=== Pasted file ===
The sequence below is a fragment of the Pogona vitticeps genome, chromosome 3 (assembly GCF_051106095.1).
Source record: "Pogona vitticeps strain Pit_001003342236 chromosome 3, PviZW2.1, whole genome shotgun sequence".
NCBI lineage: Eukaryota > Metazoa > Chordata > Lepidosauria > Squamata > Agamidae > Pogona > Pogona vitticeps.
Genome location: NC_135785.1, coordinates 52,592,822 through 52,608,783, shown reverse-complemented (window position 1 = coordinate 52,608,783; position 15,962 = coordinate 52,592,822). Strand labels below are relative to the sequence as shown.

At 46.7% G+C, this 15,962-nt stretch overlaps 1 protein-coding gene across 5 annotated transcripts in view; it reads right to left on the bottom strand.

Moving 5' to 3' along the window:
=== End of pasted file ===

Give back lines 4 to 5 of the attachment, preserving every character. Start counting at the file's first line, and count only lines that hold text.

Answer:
Genome location: NC_135785.1, coordinates 52,592,822 through 52,608,783, shown reverse-complemented (window position 1 = coordinate 52,608,783; position 15,962 = coordinate 52,592,822). Strand labels below are relative to the sequence as shown.

At 46.7% G+C, this 15,962-nt stretch overlaps 1 protein-coding gene across 5 annotated transcripts in view; it reads right to left on the bottom strand.